San Francisco would have to be my favourite US city, a food and wine oasis with a laid-back pace and the friendliest people you’re ever likely to find in the US. The bars and restaurants are brilliant if you know where to look.
Judging this year for the 10th time at the San Francisco International Wine Competition was the highlight of the vinous year for me. This is because I have made so many friends, American and international, and we all come together once a year to not just judge at this show but to socialise and dine and drink at some of the best restaurants the city has to offer.
The San Francisco International Wine Competition was founded in 1980 and is now in its 36th year. It is the largest and arguably the most influential international wine competition in America today.
The thing about this competition is that you judge wines of the world from places such as Texas, New York, Washington and Florida or are drinking 30-year-old ports from Portugal. There’s a range of obscure grape varieties such as viura, furmint, junmai daiginjo, and obscure American hybrids, mainly from the Niagara region of upper New York state.
It’s an amazing competition and one in which Australian wines always appear to do very well. There were nearly 300 Australian entries entered into this year’s show, with a high proportion winning golds or double golds; Padthaway-based Morambro Creek comes to mind as a consistent winner of medals.
And now for some recommended wines ...
The 2013 Lowe Nullo Mountain Riesling is fragrant with lemon and lime with orange peel twist. The palate is crisp and dry with citrus, green apple and orange peel in abundance. Intense acidity, balance and flavour are the hallmarks of this wine.
Rieslings don’t come more expensive than this but I prefer my rieslings to be aged, preferably 10-15 years, and this wine could do just that. Cellar it or drink it now or perhaps it would make a great Christmas present for that riesling fan — moi (rrp $50)!
The nose of the 2015 Calabria Cool Climate Pinot Noir offers cherries with a whiff of French oak and the palate has plum, raspberry and cherry. The wine is medium-bodied with a dry, fruit-driven finish (rrp $15).
From the same winery comes the 2014 Calabria 3 Bridges Durif. This grape variety hails from eastern France and was propagated eponymously in the 1880s by a Dr Durif. It is a grape that is resistant to downy mildew (white cotton-like fungi where the leaf turns crisp and brown and falls off) but is hardly grown in France these days; perhaps a smattering here and there.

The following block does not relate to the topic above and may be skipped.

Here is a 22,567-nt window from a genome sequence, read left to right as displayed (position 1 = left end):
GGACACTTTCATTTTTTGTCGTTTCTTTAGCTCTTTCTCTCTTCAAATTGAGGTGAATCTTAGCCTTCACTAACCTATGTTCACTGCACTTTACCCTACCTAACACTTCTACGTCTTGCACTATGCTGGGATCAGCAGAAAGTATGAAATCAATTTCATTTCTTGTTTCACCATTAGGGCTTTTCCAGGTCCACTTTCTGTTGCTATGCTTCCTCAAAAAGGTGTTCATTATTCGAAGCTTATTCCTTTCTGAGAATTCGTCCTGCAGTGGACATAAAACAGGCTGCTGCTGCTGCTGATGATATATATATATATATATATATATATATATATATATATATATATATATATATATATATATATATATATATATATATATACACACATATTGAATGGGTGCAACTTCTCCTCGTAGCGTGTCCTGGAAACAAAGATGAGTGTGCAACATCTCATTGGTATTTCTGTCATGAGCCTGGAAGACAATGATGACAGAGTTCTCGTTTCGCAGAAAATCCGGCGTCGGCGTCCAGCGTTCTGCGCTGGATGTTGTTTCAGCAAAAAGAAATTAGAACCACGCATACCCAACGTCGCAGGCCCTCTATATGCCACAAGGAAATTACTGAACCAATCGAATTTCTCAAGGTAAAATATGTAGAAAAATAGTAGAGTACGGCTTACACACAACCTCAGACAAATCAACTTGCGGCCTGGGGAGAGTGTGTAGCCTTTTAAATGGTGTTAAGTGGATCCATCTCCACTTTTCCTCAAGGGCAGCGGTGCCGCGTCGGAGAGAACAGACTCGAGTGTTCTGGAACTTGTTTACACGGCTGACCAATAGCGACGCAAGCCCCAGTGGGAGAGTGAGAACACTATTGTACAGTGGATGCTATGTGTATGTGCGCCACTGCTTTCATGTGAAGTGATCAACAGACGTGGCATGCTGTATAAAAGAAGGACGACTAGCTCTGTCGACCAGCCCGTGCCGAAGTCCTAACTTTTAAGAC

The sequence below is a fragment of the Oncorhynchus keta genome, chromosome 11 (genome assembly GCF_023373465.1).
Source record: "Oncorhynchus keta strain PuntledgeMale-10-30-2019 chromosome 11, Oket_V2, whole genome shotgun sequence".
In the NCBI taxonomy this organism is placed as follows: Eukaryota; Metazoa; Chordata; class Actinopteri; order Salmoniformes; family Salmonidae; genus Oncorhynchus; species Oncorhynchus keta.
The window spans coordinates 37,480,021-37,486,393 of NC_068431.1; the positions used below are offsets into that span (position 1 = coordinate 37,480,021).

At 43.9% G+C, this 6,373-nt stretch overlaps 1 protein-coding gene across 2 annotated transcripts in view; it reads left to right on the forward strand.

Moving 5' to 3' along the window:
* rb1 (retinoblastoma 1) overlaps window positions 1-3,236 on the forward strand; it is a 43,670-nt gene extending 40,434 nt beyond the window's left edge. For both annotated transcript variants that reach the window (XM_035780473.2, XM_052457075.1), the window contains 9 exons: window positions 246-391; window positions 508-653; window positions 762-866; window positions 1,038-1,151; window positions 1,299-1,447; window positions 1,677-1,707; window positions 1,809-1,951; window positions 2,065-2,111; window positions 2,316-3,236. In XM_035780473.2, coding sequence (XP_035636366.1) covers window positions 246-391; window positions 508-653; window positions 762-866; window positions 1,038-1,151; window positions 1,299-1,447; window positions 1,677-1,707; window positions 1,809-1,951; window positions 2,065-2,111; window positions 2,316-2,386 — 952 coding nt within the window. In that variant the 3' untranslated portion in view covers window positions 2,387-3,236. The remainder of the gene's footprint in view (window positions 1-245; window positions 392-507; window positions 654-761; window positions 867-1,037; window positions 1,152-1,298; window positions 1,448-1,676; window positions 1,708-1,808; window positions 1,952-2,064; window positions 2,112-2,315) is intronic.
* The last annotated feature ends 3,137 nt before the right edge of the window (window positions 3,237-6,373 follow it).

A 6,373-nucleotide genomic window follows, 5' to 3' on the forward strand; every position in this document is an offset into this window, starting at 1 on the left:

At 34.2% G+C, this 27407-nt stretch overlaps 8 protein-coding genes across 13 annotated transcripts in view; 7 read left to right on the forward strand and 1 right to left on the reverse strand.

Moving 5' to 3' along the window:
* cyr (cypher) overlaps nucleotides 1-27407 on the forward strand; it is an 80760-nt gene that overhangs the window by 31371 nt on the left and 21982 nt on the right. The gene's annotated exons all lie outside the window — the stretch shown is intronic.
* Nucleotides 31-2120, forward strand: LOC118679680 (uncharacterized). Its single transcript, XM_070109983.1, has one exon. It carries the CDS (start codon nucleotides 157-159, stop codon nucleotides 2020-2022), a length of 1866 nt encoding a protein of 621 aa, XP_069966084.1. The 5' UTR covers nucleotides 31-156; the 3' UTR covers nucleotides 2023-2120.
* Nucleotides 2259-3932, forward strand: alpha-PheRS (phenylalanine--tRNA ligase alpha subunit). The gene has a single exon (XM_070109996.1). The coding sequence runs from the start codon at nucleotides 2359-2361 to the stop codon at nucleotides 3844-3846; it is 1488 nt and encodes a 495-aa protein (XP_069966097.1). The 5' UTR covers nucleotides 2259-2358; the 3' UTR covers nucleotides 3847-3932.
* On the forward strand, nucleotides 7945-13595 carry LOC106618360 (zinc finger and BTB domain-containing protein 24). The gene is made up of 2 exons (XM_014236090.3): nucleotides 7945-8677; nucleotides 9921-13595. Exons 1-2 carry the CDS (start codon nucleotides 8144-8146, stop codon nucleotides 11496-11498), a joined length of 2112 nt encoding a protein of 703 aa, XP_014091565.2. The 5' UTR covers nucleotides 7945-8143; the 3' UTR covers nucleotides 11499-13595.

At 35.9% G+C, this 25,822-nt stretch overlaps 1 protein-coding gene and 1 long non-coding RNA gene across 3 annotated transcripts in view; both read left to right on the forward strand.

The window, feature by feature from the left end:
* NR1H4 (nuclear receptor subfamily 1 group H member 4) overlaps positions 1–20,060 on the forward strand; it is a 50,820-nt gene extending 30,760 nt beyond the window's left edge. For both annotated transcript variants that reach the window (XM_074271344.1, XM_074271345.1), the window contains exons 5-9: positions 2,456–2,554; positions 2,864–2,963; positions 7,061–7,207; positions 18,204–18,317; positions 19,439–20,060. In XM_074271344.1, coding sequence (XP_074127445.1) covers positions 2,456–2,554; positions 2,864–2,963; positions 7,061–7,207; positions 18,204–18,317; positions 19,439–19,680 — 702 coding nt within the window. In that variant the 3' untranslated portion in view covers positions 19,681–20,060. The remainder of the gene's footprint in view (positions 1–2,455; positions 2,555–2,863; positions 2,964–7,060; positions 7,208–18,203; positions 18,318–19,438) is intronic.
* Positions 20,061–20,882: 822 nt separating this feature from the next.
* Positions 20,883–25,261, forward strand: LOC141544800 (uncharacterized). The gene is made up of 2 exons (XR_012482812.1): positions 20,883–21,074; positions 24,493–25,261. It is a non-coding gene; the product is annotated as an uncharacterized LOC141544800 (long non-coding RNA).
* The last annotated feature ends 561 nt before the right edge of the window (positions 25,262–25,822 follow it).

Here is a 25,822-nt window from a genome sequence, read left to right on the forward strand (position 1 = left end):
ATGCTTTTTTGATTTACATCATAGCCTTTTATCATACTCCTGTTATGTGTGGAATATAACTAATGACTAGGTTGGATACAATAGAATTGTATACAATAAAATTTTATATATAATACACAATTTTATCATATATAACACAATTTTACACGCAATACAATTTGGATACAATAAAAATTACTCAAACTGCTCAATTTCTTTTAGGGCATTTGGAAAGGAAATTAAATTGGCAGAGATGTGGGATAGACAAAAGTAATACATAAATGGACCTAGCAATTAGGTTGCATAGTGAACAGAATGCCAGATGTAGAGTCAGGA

This wine displays a deep purple colour with a rich and complex nose of dark berry and plum. The palate is opulent with a rich texture of oak, tannins and a myriad of red and dark fruit, liquorice and chocolate all nicely mixed in. There’s balance, with no one element overpowering the other. A hearty wine of depth and flavour and one that would also cellar well (rrp $26).
From the top shelf of the Bryson family winery (known as Morambro Creek) in the Padthaway region of South Australia comes the 2013 The Bryson Barrel Select.
The fruit on the nose is rich and complex with French vanilla oak evident. The shiraz-dominated palate is intense with red/black fruits.
The finish dictates a full-bodied wine of immense quality and charm with no rough edges, and the cabernet component (45 per cent) marries beautifully in softening the wine and adding to the fruit structure. It comes at a price but let no price be a barrier to life’s enjoyment (rrp $55)!
Orange-based Angullong wines has recently released their 2016 Angullong Sauvignon Blanc. There’s grapefruit, gooseberry and green apple on the nose and the same flavours drop down onto the palate with great intensity combined with refreshingly crisp acidity. A crisp acid finish and lingering fruit make a snappy little savvy if I do say so myself (rrp $20).
Last comes the 2016 Berton Vineyards Vermentino, a white grape variety that originally comes from Spain and along the Mediterranean coast and parts of Italy, most notably Sardinia, Piedmont and Liguria.
This wine is a light, bright lemon colour with a green tinge. The nose is fragrant with pineapple, guava and other tropical fruit which come cascading down onto the palate. A lovely wine for spring and summer months and comes highly recommended (rrp $12).
Jim McMahon teaches hospitality at Sutherland TAFE